But I think it’s true as we are expecting that to be offset – to also offset positive benefits of pricing potentially. So, we took some pricing, as you know, last year we were getting carry-through effect of that in the first quarter, but to the extent that commodities go down, that will – they will put pressure on the pricing and then we have to get back some of that pricing. So, we are assuming that that’s a wash.

Bill Schmitz – Deutsche Bank

Got you. And then, on production downtime, is that limited to this quarter or we are going to see that throughout the year because it seems like you made some great progress on the inventory side, I mean do you guys start firing these facilities up again?

Pat Robinson

No. Well, we did a nice job this quarter, a $100 million less growth in inventories than a year ago. I think it’s a super job of the operations and especially in the face of the sales decline that we are seeing, okay? But we expect that inventories will be down year-over-year. That will be the biggest driver of our working capital being down. So we still have some work to do to make sure that we do that. But I like what we’ve done in the first quarter and it’s a great start.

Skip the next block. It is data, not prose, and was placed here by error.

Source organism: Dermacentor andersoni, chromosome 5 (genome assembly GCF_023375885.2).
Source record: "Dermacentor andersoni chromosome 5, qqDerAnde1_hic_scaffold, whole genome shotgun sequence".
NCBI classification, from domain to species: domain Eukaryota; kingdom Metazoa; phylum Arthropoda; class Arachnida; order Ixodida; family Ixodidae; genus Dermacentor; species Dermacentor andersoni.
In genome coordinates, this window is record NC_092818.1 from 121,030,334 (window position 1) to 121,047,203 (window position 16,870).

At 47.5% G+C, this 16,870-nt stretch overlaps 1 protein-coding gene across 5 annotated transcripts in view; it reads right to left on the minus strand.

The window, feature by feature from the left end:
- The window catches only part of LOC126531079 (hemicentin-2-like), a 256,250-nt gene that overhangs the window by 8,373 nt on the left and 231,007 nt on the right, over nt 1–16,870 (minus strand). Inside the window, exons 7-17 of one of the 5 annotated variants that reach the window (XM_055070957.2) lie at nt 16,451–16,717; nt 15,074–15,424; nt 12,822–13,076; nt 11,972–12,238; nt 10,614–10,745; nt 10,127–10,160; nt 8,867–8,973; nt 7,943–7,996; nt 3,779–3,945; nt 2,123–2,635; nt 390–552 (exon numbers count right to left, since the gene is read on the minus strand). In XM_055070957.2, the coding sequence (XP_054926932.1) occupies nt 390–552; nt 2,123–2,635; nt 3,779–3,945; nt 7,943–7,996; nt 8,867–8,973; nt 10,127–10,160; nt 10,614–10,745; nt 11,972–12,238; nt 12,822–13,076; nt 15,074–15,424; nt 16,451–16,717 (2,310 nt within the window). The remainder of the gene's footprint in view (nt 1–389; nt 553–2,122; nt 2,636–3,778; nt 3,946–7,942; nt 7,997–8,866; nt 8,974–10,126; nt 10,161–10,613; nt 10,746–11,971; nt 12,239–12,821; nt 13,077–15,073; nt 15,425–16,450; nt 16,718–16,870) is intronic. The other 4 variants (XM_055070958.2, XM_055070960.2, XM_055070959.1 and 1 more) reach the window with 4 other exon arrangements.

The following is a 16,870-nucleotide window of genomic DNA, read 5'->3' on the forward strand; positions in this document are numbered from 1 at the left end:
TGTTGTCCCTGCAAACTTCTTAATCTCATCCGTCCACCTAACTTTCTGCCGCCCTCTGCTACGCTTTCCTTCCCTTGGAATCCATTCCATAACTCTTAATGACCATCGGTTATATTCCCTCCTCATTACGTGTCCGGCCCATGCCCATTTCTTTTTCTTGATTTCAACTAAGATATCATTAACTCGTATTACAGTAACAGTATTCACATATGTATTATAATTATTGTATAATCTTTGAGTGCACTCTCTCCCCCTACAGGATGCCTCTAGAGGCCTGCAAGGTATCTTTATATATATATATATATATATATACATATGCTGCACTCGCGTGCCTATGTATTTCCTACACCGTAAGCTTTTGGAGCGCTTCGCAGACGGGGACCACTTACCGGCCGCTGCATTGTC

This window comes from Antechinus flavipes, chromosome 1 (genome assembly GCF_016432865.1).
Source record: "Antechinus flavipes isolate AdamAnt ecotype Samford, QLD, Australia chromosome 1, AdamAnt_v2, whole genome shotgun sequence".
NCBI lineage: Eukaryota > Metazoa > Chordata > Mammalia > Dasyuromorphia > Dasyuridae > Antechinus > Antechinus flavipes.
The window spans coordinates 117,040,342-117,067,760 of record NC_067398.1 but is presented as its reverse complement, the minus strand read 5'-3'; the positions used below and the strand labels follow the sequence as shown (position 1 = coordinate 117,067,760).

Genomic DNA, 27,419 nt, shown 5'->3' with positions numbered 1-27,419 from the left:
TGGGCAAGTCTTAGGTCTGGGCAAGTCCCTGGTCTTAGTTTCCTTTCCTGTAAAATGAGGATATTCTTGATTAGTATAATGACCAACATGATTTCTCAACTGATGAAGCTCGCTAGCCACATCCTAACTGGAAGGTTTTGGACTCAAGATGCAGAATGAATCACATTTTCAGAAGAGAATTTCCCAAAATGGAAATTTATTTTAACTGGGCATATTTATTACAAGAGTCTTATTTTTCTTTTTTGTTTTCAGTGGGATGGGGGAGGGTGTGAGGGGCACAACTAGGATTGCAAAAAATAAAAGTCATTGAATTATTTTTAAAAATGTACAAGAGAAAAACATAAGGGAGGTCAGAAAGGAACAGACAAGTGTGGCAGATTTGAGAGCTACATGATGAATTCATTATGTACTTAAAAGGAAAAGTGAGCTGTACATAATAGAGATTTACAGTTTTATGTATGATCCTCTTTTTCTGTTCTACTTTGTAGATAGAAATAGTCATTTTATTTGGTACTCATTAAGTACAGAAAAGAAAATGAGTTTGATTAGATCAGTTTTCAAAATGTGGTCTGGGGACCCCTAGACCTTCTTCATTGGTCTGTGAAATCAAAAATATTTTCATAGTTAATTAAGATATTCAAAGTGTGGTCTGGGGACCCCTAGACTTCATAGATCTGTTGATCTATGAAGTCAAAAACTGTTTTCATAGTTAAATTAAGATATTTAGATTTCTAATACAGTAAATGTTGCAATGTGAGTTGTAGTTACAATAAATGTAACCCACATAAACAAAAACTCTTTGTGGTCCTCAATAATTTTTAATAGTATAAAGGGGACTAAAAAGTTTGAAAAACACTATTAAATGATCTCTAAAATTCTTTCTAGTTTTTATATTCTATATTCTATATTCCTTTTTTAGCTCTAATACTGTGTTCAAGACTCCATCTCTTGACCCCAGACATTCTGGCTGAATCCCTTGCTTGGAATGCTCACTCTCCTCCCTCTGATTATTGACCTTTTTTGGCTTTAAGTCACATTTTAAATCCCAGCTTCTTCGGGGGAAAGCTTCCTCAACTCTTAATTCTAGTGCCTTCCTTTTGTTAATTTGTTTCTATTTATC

Mark Ketchum

Yes, we will have to continue to take downtime in our factories throughout the year to get our inventory targets throughout all four quarters.

Bill Schmitz – Deutsche Bank

Got you. And then, last one if I could, are you – when you talk about retail inventory de-stocking, I mean how much of it is de-stocking and how of it is dilutions? I mean, are you seeing guys say, you know, well, we just don’t want this product anymore for good or is it just we got too much inventory in the warehouse and we are going to work some of it down?